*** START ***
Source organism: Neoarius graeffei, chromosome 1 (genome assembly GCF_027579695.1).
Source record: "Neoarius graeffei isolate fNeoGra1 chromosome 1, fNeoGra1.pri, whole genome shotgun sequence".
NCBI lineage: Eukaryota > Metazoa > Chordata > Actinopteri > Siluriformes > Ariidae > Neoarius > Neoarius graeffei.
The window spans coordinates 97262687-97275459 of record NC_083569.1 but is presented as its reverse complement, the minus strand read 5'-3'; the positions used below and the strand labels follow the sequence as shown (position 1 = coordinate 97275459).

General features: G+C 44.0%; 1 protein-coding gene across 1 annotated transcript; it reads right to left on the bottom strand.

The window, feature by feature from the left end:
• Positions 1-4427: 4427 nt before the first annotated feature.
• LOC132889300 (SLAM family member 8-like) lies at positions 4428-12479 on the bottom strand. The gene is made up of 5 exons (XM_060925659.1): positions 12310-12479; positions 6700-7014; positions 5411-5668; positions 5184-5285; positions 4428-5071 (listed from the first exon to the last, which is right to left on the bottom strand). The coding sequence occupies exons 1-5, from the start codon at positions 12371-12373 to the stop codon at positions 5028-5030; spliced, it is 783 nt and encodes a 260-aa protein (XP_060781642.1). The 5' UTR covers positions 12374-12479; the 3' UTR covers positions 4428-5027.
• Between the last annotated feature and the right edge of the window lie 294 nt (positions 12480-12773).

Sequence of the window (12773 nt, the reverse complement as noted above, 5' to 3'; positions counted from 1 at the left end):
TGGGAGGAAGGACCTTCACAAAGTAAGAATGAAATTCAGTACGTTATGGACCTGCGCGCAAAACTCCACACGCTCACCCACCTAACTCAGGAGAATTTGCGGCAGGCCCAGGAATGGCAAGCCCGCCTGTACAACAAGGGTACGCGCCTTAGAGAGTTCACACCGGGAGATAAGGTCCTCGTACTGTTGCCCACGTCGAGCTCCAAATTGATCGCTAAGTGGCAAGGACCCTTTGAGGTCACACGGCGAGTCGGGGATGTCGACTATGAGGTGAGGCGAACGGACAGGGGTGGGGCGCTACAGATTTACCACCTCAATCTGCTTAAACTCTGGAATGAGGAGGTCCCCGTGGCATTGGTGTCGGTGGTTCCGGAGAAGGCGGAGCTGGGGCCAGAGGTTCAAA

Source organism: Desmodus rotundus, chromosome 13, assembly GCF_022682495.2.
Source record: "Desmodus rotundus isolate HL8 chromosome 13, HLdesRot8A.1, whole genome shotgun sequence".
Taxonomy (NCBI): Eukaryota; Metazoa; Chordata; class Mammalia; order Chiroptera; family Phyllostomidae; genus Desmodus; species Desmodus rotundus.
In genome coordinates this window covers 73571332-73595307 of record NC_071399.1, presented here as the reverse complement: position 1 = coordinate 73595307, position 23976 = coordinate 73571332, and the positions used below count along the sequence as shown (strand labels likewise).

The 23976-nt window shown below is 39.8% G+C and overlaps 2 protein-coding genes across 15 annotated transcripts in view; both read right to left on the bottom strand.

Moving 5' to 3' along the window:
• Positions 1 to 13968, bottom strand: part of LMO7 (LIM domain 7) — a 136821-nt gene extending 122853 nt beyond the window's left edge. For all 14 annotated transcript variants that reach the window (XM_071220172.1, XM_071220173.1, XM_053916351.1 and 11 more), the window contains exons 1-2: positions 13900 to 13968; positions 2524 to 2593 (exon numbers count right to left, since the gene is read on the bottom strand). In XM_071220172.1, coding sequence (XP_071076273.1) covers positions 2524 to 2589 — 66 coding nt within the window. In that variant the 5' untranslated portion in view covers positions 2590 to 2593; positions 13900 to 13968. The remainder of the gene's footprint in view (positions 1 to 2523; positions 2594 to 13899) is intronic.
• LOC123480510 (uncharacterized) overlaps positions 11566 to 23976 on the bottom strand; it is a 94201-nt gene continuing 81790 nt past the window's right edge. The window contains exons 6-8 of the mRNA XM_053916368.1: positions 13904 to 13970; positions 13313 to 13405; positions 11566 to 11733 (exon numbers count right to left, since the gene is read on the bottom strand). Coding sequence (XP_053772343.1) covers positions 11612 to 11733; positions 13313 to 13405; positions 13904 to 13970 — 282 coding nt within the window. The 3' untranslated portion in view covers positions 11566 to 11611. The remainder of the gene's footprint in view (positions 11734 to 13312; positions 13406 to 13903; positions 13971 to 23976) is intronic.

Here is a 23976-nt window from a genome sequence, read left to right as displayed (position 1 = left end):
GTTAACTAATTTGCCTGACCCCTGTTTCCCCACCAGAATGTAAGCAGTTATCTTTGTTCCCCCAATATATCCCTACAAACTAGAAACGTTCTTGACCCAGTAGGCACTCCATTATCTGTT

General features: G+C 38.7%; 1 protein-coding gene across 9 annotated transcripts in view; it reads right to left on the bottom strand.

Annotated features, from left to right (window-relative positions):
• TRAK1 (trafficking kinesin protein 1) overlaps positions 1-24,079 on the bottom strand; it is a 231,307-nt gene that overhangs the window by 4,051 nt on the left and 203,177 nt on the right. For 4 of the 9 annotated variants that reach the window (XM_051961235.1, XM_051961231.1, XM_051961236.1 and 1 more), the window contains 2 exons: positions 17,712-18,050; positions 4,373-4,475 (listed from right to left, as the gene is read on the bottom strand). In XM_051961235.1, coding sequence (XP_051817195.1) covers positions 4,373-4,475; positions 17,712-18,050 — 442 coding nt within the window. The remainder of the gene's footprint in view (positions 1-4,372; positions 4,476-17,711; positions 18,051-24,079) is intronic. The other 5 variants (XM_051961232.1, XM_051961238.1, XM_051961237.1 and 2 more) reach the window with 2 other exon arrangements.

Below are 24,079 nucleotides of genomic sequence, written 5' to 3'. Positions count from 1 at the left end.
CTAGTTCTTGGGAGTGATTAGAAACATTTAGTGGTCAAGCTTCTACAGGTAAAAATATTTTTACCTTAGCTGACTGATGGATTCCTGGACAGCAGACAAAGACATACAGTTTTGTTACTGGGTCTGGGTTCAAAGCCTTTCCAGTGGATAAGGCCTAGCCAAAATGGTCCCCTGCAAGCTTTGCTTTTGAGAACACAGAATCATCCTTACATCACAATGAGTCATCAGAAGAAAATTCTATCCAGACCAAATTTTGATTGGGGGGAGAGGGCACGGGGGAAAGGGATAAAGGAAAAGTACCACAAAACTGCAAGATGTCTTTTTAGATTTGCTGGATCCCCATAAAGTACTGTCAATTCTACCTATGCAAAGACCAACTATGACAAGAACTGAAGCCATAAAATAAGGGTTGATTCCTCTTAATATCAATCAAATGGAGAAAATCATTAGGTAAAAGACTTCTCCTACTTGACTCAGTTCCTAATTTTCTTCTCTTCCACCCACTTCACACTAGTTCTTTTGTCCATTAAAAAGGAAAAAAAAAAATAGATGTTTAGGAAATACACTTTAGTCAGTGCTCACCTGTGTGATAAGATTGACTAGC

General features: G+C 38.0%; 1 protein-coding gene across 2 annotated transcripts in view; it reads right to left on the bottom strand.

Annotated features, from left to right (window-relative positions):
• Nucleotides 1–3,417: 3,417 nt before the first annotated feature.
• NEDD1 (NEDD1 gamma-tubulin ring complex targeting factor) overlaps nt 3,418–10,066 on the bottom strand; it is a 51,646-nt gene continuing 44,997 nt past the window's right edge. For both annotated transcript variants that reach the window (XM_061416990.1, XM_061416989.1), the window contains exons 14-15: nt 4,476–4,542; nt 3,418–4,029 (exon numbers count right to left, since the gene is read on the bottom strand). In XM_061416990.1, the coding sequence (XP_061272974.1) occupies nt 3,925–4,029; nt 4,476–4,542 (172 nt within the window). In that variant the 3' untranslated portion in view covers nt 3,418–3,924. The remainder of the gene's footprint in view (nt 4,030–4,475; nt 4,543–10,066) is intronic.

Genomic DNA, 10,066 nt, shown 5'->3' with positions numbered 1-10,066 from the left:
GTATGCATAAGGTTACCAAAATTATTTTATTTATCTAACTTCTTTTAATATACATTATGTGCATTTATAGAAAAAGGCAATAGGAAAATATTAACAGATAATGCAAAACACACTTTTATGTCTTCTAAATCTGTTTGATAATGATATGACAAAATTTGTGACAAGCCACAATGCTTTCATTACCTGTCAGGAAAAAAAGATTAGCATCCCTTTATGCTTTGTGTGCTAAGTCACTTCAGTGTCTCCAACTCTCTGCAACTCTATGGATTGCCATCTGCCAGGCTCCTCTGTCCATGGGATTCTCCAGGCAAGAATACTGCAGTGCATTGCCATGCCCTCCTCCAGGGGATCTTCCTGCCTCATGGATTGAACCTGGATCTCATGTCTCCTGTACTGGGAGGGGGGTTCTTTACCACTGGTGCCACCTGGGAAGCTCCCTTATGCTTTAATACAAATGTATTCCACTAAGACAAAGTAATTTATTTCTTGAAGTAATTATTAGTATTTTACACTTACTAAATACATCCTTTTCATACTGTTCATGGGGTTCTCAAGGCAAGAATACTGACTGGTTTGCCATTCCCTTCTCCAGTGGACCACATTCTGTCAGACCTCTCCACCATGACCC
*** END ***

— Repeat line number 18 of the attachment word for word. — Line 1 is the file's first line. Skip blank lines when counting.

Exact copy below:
• Positions 1 to 13968, bottom strand: part of LMO7 (LIM domain 7) — a 136821-nt gene extending 122853 nt beyond the window's left edge. For all 14 annotated transcript variants that reach the window (XM_071220172.1, XM_071220173.1, XM_053916351.1 and 11 more), the window contains exons 1-2: positions 13900 to 13968; positions 2524 to 2593 (exon numbers count right to left, since the gene is read on the bottom strand). In XM_071220172.1, coding sequence (XP_071076273.1) covers positions 2524 to 2589 — 66 coding nt within the window. In that variant the 5' untranslated portion in view covers positions 2590 to 2593; positions 13900 to 13968. The remainder of the gene's footprint in view (positions 1 to 2523; positions 2594 to 13899) is intronic.